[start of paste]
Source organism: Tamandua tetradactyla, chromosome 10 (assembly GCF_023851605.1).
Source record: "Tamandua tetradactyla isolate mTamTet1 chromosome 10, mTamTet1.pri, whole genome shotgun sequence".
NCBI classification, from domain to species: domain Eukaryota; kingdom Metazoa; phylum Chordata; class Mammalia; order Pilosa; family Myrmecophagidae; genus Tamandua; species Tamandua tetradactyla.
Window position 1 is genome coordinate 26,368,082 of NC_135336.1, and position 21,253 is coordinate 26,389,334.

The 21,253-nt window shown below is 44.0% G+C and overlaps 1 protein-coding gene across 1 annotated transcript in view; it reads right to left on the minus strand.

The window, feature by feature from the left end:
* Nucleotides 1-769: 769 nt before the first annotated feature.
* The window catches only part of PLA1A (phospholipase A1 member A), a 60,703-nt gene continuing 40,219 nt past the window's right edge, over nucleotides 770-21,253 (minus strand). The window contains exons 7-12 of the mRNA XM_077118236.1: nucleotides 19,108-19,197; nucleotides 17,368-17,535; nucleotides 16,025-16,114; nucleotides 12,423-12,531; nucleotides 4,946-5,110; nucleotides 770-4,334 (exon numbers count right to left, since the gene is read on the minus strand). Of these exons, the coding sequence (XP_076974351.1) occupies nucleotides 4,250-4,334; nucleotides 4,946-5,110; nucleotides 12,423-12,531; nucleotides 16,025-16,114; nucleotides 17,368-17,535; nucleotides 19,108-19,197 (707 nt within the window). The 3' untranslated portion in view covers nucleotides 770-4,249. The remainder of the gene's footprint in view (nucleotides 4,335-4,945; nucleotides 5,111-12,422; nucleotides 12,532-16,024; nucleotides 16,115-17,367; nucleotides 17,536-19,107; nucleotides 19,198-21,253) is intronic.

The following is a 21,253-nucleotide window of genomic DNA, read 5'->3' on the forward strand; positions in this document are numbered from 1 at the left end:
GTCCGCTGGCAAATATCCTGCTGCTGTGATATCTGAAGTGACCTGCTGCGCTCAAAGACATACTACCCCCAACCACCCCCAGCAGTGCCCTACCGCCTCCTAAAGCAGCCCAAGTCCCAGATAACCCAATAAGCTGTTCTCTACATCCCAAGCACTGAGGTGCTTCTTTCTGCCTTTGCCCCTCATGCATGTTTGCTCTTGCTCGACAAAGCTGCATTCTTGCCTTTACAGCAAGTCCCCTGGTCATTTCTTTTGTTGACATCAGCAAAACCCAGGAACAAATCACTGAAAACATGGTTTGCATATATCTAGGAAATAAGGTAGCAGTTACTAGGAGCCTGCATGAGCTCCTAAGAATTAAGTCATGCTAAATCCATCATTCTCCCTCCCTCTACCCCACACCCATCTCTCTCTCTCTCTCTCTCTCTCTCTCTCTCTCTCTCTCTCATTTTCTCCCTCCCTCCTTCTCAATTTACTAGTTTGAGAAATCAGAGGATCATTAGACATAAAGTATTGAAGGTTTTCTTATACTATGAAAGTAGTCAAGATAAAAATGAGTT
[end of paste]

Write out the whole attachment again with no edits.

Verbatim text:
Source organism: Tamandua tetradactyla, chromosome 10 (assembly GCF_023851605.1).
Source record: "Tamandua tetradactyla isolate mTamTet1 chromosome 10, mTamTet1.pri, whole genome shotgun sequence".
NCBI classification, from domain to species: domain Eukaryota; kingdom Metazoa; phylum Chordata; class Mammalia; order Pilosa; family Myrmecophagidae; genus Tamandua; species Tamandua tetradactyla.
Window position 1 is genome coordinate 26,368,082 of NC_135336.1, and position 21,253 is coordinate 26,389,334.

The 21,253-nt window shown below is 44.0% G+C and overlaps 1 protein-coding gene across 1 annotated transcript in view; it reads right to left on the minus strand.

The window, feature by feature from the left end:
* Nucleotides 1-769: 769 nt before the first annotated feature.
* The window catches only part of PLA1A (phospholipase A1 member A), a 60,703-nt gene continuing 40,219 nt past the window's right edge, over nucleotides 770-21,253 (minus strand). The window contains exons 7-12 of the mRNA XM_077118236.1: nucleotides 19,108-19,197; nucleotides 17,368-17,535; nucleotides 16,025-16,114; nucleotides 12,423-12,531; nucleotides 4,946-5,110; nucleotides 770-4,334 (exon numbers count right to left, since the gene is read on the minus strand). Of these exons, the coding sequence (XP_076974351.1) occupies nucleotides 4,250-4,334; nucleotides 4,946-5,110; nucleotides 12,423-12,531; nucleotides 16,025-16,114; nucleotides 17,368-17,535; nucleotides 19,108-19,197 (707 nt within the window). The 3' untranslated portion in view covers nucleotides 770-4,249. The remainder of the gene's footprint in view (nucleotides 4,335-4,945; nucleotides 5,111-12,422; nucleotides 12,532-16,024; nucleotides 16,115-17,367; nucleotides 17,536-19,107; nucleotides 19,198-21,253) is intronic.

The following is a 21,253-nucleotide window of genomic DNA, read 5'->3' on the forward strand; positions in this document are numbered from 1 at the left end:
GTCCGCTGGCAAATATCCTGCTGCTGTGATATCTGAAGTGACCTGCTGCGCTCAAAGACATACTACCCCCAACCACCCCCAGCAGTGCCCTACCGCCTCCTAAAGCAGCCCAAGTCCCAGATAACCCAATAAGCTGTTCTCTACATCCCAAGCACTGAGGTGCTTCTTTCTGCCTTTGCCCCTCATGCATGTTTGCTCTTGCTCGACAAAGCTGCATTCTTGCCTTTACAGCAAGTCCCCTGGTCATTTCTTTTGTTGACATCAGCAAAACCCAGGAACAAATCACTGAAAACATGGTTTGCATATATCTAGGAAATAAGGTAGCAGTTACTAGGAGCCTGCATGAGCTCCTAAGAATTAAGTCATGCTAAATCCATCATTCTCCCTCCCTCTACCCCACACCCATCTCTCTCTCTCTCTCTCTCTCTCTCTCTCTCTCTCTCTCTCATTTTCTCCCTCCCTCCTTCTCAATTTACTAGTTTGAGAAATCAGAGGATCATTAGACATAAAGTATTGAAGGTTTTCTTATACTATGAAAGTAGTCAAGATAAAAATGAGTT